Updated October 2022
Please note that this handout is for informational purposes only,
and should not be considered medical advice.
Please use your own discretion before using any of this information
& by all means do further research of your own.
Please consult with trusted health care professionals if you have any questions or concerns.
This handout can be used as a discussion-starter with your primary (medical) caregiver.
Did you know only 3-5% of births happen on the "due date"? Due dates are just estimates, and the only person in the world who knows the perfect time for your baby to be born - - is your baby! When your baby is ready to be born, they send a signal to your body that they're ready, and your body then begins the delicate and complex process of labour and birth. If you’re right on the edge of labour anyway, then some of these techniques might work for you. If you and your baby aren’t ready though, no induction method - natural or medical - will work effectively. More and more evidence is coming out that inducing labour, even at term, and even “naturally”carries real and substantial risks for both mom and baby.
**Please consider carefully the benefits, risks, and alternatives for each method of induction, and remember that not inducing, but allowing your labour to unfold on its own, is almost always a safe and legitimate choice. Sometimes the pros of induction outweigh the cons…. but not often!**
The Hormones of Labour
There are four main hormones involved in labour, and it is important to understand them when we start talking about induction. Prostaglandins are the hormone that soften your cervix. Oxytocin is nicknamed the ‘love hormone’, and it stimulates contractions. Endorphins are the ‘feel good’ hormones, and they are both calming and pain-relieving. Finally, there is adrenaline, the “fight or flight/tend and befriend” hormone. High levels of adrenaline cause your heart rate, breathing rate and blood pressure to increase. While adrenaline has a healthy role at the end of labour, if your levels of adrenaline are high before labour and in early labour, this can prevent oxytocin and endorphins from working their natural magic. Your body interprets fear, worry, and anxiety as “danger”. Your body then says (logically enough!) that if there is danger, then labour and birth should wait until you are safe. So convince yourself that you are safe and well: Take a warm bath, eat a favorite meal, drink plenty of fluids and let nature take its course. The best things in life take their time.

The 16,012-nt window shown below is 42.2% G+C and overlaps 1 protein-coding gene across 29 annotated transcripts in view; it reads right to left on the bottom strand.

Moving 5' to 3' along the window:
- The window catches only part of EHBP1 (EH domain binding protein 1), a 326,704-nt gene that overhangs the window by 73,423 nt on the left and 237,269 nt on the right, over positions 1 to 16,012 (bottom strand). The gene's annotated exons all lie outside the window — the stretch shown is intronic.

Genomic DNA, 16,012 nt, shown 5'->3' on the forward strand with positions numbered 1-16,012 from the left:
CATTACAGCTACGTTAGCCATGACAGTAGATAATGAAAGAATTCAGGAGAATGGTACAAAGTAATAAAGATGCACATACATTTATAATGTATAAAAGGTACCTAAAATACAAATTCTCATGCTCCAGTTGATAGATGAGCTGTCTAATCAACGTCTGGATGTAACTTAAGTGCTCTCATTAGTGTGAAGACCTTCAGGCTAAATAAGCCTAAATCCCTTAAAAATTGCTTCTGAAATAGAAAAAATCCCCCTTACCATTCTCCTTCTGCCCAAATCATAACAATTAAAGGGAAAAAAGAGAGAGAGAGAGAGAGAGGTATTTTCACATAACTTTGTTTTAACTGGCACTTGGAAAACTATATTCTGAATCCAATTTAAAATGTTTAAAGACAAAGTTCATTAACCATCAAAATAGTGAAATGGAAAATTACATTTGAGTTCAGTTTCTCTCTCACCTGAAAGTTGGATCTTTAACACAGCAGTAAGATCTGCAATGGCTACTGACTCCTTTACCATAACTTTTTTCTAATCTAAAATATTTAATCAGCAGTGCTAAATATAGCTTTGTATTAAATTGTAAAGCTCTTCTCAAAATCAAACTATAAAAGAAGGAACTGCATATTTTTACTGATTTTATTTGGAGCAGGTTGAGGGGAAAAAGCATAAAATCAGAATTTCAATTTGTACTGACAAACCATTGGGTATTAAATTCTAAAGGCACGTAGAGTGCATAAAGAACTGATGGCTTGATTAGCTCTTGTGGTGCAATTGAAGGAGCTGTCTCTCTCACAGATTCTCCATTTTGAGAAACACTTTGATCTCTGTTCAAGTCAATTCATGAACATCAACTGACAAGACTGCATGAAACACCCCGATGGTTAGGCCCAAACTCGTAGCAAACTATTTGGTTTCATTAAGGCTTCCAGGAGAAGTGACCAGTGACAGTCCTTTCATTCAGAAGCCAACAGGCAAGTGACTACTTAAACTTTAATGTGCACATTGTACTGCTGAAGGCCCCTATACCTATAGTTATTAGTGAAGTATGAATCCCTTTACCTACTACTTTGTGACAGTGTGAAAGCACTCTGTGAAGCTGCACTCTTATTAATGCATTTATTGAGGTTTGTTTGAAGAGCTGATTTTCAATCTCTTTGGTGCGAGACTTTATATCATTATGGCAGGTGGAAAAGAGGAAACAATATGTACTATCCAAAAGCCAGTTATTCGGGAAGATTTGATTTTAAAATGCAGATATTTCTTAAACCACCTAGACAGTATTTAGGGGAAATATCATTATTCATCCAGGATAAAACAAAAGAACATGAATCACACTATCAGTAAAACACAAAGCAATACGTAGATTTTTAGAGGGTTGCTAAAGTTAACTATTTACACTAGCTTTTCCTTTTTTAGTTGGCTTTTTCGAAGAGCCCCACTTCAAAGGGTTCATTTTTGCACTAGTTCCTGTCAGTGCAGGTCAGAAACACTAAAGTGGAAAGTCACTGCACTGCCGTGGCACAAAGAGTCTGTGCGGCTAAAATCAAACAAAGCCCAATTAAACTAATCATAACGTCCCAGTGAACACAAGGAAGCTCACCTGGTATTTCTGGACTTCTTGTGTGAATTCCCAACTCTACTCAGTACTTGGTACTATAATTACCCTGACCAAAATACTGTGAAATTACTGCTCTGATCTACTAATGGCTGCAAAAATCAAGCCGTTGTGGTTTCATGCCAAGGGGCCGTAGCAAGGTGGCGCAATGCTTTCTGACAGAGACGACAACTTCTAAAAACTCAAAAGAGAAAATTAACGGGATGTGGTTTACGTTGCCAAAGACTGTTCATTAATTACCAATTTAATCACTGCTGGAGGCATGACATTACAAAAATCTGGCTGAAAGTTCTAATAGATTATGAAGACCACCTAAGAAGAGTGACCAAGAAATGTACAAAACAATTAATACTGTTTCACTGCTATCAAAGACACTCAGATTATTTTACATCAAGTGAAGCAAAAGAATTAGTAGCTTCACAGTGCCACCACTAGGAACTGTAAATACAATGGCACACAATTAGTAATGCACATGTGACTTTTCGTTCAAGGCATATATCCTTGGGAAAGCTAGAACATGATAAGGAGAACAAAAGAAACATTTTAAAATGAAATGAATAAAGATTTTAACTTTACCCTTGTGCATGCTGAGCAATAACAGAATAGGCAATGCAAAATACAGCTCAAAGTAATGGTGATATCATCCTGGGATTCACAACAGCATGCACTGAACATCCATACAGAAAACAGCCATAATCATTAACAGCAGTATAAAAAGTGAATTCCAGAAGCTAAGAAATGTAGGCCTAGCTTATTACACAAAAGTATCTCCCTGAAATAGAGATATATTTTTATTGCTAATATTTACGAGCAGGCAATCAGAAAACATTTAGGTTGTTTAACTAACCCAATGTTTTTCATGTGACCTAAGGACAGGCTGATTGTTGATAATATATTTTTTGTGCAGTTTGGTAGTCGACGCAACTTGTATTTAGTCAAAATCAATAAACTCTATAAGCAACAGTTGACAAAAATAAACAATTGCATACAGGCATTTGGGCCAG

- the average pregnancy lasts 41 weeks and 1 day
- only -5% of pregnant people have their babies on their actual EDD
- 80% of pregnant people have their baby within 10 days of their EDD (either before or after)
- 8% of pregnant people have their baby between 20 & 36 weeks
- 7% of pregnant people have their baby later than 42 weeks.
RELAXATION TECHNIQUES & COMMONLY HEARD ‘DIY’ SUGGESTIONS
- Imagine your labour beginning in a way that is lovely and perfect for you. Visualize everything you’re hoping for, in detail.
- Try some of the relaxation techniques you may have learned about for use in labour if you’re feeling stressed or anxious.
- Blow up balloons (puts pressure on the cervix).
- Watch a tear jerker of a movie - sometimes you just need to “let it all out” for labour to start.
- Watch a really funny movie - sometimes a good laugh will go a long way!
- Play on a swingset.
- Dance to Holst’s “The Planets:Mars”
- A bumpy car ride - if the baby is not in a good position, sitting (with knees below hips for optimal fetal positioning) and relaxing while being moved by the car over bumps might ‘jostle’ baby into position.
- Spicy food, especially hot curries - but if you are prone to heartburn from spices this may not be worth it.
- Eat or drink fresh pineapple, including the core (blood sugar issues notwithstanding).
- Walk on a curb - one foot on curb and one foot on street so you are lopsided. OR walk like a duck so your pelvis is nice and open.
- Walk up and down stairs
Optimal Fetal Positioning. Check out www.spinningbabies.com, to find out how you can help the baby shift into an optimal position for birth.
- Eat dates in your third trimester if blood sugar control isn’t a concern.
- Things like a glass of wine, Tylenol* PM (*acetaminophen/parcetamol + diphenhydramine HCl), or Gravol alone (dimenhydrinate) are sometimes recommended to help you sleep in the early stage. There is a growing body of knowledge which indicates that tylenol may interfere with early labour and it is already known to dull emotional responses as well as being the #1 cause of sudden liver failure in the US. While tylenol IS a common recommendation, it isn’t one I personally suggest at this time. I also do not recommend alcohol at any time or in any amount in pregnancy as we simply don't know how much is "safe" or how little could cause Fetal Alcohol Spectrum Disorder.